DR GABRIELLE JAMELA HOSEIN
IN THE twilight zone that is the Caribbean, the courts in Barbados have ruled that there should be a time limit on who can be defined as a “former spouse” in applications for protection orders.
Today, the Barbados Court of Appeal is hearing an application for leave to have their decision challenged at the Caribbean Court of Justice.
A woman was in a cohabitational relationship with her partner, living together for 21 months. Partners in cohabitational relationships who live together but are not married are considered “spouses” under the Barbados Domestic Violence (Protection Orders) Act, known as CAP130A.
Partners who were in cohabitational relationships are considered “former spouses.” Since 1993, both are covered under the act and can apply for an order of protection against a violent partner or former partner.
In the statute, there is no time limit set on “former spouse,” meaning an applicant doesn’t lose this status after any period of time, just as you can be recognised as a former prime minister for all of history following your tenure.
After living together, and sharing a child, the couple began to live separately. Then they were “on again, off again” and the violence that characterised the relationship returned. Just three weeks before the incident that prompted the application for a protection order, the couple had been intimate. Beyond being a former spouse, the woman was also covered under the act as a partner in a visiting relationship.
At the magistrates’ court, the woman was asked whether she considered herself a former spouse or any category of person allowed a protection order. She said no.
Whether this was because she was young, nervous, traumatised or didn’t understand what she was being asked, the magistrate proceeded to grant a protection order to her child, but not her.
This decision made no sense. The circumstances were clear and uncontested – the woman was once in a cohabitational relationship and she was now experiencing violence as a result. The law was also clear, and the woman, as a lay person without expertise, should not have been asked to interpret a legal definition. Her lawyer appealed.
It became more ludicrous at the Barbados Court of Appeal, which upheld the decision of the magistrates’ court in May, asserting that the act is ambiguous.
Worse, the court suggested that the law is not “practical,” which it was out of order to do. The transcript between the male judges and her lawyer over this young woman’s right to protection from violence reads like this:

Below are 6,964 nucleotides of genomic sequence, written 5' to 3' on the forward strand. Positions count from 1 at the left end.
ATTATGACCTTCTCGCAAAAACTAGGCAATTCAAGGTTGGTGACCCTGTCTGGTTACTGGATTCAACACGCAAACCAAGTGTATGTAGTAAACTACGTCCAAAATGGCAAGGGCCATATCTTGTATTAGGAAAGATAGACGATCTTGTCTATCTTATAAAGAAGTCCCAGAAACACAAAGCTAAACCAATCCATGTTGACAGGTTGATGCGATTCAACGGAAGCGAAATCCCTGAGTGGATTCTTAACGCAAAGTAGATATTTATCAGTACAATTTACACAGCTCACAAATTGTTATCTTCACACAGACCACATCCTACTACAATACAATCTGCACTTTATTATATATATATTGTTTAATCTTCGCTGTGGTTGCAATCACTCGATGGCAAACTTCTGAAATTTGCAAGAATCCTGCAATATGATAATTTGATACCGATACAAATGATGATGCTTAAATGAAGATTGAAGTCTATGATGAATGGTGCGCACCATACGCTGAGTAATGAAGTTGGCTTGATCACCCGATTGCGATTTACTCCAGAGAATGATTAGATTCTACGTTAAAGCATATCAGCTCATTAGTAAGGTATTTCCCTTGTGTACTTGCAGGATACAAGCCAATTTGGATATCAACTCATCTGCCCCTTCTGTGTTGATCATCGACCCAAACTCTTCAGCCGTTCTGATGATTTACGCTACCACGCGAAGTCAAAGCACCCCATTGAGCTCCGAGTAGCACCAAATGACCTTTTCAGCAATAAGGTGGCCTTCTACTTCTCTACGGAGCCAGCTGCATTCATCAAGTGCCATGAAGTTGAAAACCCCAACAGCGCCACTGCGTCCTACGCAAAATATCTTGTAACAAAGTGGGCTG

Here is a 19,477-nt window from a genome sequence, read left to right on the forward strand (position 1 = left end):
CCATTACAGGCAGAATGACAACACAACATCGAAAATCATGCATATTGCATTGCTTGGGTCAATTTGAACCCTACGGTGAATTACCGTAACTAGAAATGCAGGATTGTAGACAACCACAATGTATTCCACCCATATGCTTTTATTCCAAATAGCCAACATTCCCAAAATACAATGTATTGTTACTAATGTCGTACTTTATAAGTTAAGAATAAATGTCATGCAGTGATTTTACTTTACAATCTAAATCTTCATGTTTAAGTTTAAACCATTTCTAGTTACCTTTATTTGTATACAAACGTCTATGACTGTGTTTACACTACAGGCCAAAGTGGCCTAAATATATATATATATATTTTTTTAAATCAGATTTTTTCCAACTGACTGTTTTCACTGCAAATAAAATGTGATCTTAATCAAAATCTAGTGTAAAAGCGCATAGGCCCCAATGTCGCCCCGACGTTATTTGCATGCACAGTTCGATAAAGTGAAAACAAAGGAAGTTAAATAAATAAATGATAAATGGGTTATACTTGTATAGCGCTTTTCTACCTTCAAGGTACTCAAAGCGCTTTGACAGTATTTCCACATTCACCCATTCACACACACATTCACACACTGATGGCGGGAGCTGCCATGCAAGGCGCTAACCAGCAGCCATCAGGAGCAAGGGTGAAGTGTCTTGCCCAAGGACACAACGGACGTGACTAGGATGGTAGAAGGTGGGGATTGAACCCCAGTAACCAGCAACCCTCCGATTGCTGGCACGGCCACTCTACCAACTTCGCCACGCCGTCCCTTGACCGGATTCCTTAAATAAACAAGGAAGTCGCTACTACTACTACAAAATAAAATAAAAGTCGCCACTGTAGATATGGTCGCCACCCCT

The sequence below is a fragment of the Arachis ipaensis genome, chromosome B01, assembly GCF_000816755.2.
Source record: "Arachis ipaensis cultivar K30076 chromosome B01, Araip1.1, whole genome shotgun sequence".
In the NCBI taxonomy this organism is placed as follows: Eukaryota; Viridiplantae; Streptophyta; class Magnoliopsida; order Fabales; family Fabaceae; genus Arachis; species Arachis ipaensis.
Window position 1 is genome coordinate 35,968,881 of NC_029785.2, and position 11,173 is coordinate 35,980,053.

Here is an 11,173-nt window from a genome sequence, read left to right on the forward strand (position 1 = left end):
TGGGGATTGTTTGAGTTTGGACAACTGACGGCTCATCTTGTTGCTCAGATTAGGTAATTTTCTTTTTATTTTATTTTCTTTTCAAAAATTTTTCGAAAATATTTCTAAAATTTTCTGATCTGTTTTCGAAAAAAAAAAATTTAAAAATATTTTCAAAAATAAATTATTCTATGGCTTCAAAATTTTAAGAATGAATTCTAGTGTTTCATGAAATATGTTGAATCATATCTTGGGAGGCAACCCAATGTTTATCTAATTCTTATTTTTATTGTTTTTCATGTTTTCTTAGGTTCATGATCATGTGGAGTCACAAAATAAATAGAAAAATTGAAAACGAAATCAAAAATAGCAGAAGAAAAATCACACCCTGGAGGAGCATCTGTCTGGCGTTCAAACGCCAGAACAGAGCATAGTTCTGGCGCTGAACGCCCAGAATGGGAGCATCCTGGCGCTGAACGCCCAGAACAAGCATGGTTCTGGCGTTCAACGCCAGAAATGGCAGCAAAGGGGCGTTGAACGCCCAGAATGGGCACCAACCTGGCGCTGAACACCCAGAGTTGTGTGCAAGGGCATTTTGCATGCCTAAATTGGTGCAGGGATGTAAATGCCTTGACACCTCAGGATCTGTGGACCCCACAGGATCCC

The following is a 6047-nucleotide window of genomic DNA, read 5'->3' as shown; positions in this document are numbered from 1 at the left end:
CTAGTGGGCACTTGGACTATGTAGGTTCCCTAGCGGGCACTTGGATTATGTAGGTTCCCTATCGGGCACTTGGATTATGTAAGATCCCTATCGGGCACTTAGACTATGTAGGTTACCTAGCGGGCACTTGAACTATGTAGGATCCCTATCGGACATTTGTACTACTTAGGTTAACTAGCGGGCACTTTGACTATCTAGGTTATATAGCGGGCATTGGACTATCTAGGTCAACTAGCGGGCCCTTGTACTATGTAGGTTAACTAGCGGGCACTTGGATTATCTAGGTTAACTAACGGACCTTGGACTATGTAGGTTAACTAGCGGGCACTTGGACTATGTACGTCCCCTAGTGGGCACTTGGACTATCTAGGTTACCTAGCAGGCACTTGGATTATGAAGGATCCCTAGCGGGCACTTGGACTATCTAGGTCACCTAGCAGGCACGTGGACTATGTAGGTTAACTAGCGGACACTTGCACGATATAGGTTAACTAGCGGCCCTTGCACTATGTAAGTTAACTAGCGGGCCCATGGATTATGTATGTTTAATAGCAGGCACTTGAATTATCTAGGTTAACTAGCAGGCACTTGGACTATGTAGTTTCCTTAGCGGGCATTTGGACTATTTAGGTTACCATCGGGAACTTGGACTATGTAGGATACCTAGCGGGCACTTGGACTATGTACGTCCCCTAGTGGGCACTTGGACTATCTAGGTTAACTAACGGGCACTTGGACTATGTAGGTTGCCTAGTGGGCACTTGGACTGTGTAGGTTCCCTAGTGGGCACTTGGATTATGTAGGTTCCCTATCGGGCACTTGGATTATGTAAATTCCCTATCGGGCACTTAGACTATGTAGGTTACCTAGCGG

Justice Belle: “When does a person stop being a former spouse?”
Mr Hanuman (the woman’s lawyer): “When they die, sir.”
Belle: “So forever…”
Mr Hanuman: “Precisely.”
Belle: “I would have a right to pay if my former spouse under the Domestic Violence Act, for anything that person does to me.”
Mr Hanuman: “Precisely, sir, that is what the act…”
Belle: “You really think that that is practical, Mr Hanuman?”
Mr Hanuman: “Sir, that is what the law says, practically.”
Belle: "That's is not what it…that is not the intention of the law, Mr Hanuman, but anyway, move on."
Protection of former spouses was precisely the intention of Barbadian lawmakers.
Yet the message from the courts? If your partner and you break up, but you threaten to kill her a month later, she cannot access state protection.
Feminists in Barbados have pointed to victims who have been out of relationships as short as three weeks being denied protection. They have pointed to the intention of the 2016 amendment to the act to extend the classes of people considered victims of domestic violence, not limit them. They have called for public outcry and advocacy to right this misguided, bizarre and backward judicial wrong.
Practically speaking, former spouses can be at risk for months and years after a relationship is over. If there are children involved, threats, intimidation and violence can continue because the parties are in regular contact for years after.
I once provided support for a woman whose former spouse harassed her for decades. She obtained a protection order without the court ever considering how long the relationship had ended.
In magistrates’ courts as well as in domestic violence legislation across the region, the risk to former partners is well recognised. If judgments from magistrates’ courts were written, there would be clear case law. Why would this suddenly be questioned?
And so we find ourselves today with a wary eye on the Barbados Court of Appeal and, later, on the CCJ.
Diary of a mothering worker